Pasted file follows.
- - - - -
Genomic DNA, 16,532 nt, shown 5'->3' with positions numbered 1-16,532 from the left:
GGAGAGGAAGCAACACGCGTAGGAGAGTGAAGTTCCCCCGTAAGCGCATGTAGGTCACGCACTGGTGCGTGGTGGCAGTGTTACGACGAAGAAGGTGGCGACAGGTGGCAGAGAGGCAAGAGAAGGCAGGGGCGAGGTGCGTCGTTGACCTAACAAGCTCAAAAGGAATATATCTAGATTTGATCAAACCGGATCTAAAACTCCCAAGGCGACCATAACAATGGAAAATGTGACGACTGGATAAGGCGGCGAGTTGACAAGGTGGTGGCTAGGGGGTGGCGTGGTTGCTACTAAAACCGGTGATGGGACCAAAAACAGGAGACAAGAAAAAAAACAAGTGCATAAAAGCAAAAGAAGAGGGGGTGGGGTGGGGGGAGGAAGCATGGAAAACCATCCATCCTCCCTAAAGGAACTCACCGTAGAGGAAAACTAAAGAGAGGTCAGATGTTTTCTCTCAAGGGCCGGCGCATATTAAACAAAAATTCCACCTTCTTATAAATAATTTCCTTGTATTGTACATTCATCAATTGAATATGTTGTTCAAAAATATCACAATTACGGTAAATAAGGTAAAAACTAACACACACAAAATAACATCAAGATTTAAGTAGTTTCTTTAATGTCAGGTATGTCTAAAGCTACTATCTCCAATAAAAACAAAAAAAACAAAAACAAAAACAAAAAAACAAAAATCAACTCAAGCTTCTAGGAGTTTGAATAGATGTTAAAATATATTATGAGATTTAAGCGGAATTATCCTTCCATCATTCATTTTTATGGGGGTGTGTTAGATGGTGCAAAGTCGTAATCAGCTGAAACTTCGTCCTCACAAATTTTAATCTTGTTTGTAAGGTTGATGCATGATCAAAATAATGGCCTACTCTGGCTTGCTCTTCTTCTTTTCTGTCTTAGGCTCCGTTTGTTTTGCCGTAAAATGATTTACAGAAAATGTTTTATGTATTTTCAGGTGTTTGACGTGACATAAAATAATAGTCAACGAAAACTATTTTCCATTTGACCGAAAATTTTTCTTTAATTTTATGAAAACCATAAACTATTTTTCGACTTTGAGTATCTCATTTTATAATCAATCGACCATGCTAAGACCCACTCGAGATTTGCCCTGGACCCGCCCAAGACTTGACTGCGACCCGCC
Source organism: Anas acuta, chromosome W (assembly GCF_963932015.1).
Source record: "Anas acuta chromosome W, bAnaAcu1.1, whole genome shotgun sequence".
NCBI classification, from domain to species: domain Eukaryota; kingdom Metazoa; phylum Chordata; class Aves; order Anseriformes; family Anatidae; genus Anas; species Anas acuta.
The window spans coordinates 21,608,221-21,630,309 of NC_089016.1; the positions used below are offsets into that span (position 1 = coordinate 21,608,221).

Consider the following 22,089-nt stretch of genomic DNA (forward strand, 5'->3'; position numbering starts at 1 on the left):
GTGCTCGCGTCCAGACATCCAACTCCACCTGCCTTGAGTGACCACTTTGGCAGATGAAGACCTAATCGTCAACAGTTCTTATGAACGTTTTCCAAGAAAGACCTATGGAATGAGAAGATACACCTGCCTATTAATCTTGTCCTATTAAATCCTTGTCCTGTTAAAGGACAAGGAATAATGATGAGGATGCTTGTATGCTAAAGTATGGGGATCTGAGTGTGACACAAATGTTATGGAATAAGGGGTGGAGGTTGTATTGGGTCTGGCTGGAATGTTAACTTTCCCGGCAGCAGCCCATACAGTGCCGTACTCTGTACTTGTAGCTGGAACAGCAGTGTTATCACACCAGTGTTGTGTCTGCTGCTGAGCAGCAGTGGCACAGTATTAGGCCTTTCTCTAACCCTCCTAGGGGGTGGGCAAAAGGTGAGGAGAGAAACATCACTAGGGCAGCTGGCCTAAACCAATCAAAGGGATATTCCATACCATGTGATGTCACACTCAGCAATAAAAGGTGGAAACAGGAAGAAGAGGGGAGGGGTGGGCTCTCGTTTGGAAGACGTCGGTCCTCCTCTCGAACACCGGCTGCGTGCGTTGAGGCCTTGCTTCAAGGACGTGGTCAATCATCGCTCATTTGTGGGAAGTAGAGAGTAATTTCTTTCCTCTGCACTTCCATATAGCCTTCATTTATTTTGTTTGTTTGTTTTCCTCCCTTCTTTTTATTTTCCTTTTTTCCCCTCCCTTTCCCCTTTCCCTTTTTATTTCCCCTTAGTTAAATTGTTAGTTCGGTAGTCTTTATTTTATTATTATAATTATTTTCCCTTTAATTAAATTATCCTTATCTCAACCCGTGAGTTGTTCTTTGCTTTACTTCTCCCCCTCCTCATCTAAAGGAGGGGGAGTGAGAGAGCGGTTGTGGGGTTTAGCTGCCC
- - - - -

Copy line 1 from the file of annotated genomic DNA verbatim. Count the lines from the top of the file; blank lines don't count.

Genomic DNA, 16,532 nt, shown 5'->3' with positions numbered 1-16,532 from the left: